The Power Paradox

Overloaded plug socket

Established companies today are facing many problems. Recovering from the Covid pandemic. Adapting (or otherwise) to remote working. Keeping up with younger, smaller, faster competitors that seem to be able to adapt much more readily to today’s VUCA environment. The list seems to be endless. To do this, many are changing the way they work - they are undergoing transformation.

But…many have a problem… I give you the Pitts Power Paradox of Organisational Transformation! (Not exactly a snappy title, granted). Let me explain.

Having been involved in many of these transformations where ‘traditional’ companies are attempting to change the way they do business, I am seeing a common pattern of failure. They ignore one fundamental issue that can be summed up in a single quote:

All organisations are perfectly designed to get the results they get.” - Arthur W. Jones

Every organisation already has a system in place - a way of working - that gets precisely the existing results. To change the result, the organisation’s system needs to change. Simple! Well, maybe not; this is where the Power Paradox kicks in:

In order to begin to make radical systemic change in any organisation you need to have reached a certain level of respect and power within that organisation. This might be based on merit, but to most likely it will be based on seniority, especially in large traditional corporates. Investment in deep change needs to be agreed from the top in large organisations.

But here's the rub. In order to reach the level of seniority needed to make that change, anyone will have had to conform to the existing system needs, effectively being assimilated into the existing system. You need to show that you are a team player inside the system, reinforcing it, and playing the existing systemic game. As a result of this, you are likely to now be rewarded significantly well for doing so (salary, shares etc). You will have become another part of the existing system, getting the existing results, and are likely to have very little motivation to change the very system that got you there. As the late, great Gerry Weinberg would put it, “You have been pickled”.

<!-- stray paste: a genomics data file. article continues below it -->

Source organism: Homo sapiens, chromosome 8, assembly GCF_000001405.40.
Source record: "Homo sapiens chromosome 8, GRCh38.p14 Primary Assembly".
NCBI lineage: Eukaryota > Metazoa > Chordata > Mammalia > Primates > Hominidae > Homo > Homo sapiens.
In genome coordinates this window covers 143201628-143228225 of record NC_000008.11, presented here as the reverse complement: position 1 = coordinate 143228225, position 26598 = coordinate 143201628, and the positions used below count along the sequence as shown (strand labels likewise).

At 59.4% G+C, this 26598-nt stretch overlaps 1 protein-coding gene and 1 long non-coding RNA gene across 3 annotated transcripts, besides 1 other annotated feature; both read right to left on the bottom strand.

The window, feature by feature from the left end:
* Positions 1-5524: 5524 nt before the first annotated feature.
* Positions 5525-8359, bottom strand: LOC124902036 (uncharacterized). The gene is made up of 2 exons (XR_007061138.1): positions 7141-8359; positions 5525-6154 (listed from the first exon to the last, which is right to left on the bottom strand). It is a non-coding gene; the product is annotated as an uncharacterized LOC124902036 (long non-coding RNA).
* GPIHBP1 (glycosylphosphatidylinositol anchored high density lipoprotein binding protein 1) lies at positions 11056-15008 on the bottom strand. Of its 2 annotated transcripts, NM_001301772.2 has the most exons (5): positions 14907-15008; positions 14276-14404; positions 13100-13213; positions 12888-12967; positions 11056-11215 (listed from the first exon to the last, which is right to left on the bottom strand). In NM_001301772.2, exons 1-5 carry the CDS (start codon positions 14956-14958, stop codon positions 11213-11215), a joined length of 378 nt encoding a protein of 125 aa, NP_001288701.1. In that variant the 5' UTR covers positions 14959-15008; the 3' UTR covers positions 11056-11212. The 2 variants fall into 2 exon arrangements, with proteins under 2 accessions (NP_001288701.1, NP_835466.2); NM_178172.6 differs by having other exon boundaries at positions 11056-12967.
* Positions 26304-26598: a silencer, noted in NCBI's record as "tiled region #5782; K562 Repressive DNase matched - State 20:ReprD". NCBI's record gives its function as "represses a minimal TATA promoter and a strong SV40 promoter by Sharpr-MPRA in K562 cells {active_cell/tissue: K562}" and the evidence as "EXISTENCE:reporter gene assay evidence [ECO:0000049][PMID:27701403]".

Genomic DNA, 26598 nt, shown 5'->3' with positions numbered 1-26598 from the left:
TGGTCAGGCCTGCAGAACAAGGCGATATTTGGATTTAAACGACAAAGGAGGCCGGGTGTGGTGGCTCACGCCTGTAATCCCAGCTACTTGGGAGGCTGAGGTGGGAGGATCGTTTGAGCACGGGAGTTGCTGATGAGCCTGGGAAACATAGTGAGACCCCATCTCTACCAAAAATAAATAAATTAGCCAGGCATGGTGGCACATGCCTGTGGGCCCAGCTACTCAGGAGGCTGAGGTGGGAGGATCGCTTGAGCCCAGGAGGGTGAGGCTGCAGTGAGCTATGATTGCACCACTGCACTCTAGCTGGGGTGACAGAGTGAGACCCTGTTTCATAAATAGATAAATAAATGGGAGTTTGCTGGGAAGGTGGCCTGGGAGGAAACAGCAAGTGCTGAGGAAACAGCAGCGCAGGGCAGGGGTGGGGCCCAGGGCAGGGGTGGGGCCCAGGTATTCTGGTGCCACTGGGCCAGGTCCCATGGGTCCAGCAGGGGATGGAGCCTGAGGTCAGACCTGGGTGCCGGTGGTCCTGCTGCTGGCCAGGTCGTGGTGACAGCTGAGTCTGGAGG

Cucumbers get more pickled than brine gets cucumbered.” - Prescott’s Pickle Principle

Putting it another way (again from Weinberg)

A small system that tries to change a big system through long and continued contact is more likely to be changed itself.

This Power Paradox is the reason why change in large companies is so difficult/nearly impossible from the inside. It also helps explain why it may become a little easier (note: not easy!) with the help and guidance of knowledgeable, reputable external help. 

Consultancies: caveat emptor

By limiting contact with the existing ways of working, external consultants try to minimise the influence the current system has on them, using the advantage to identify and suggest small, incremental changes to how the company works. Not infallible, but it helps.

One final idea for reducing the effect of the Power Paradox is for everyone involved in the "old" system, especially those senior managers initiating change, to consistently, openly and repeatedly show that they are aligned with the change. This anecdote from Dettmer's book The Logical Thinking Process illustrates once again how someone outside the existing system can help by pointing out damaging behaviours.

Watch out for the Power Paradox. Try and minimise its effect by listening to anyone who has not had continued contact with your existing company culture, whether external consultants or new hires. And if you are a senior leader who is truly serious about change, make sure you always demonstrate that you are fully aligned with change; lead from the front.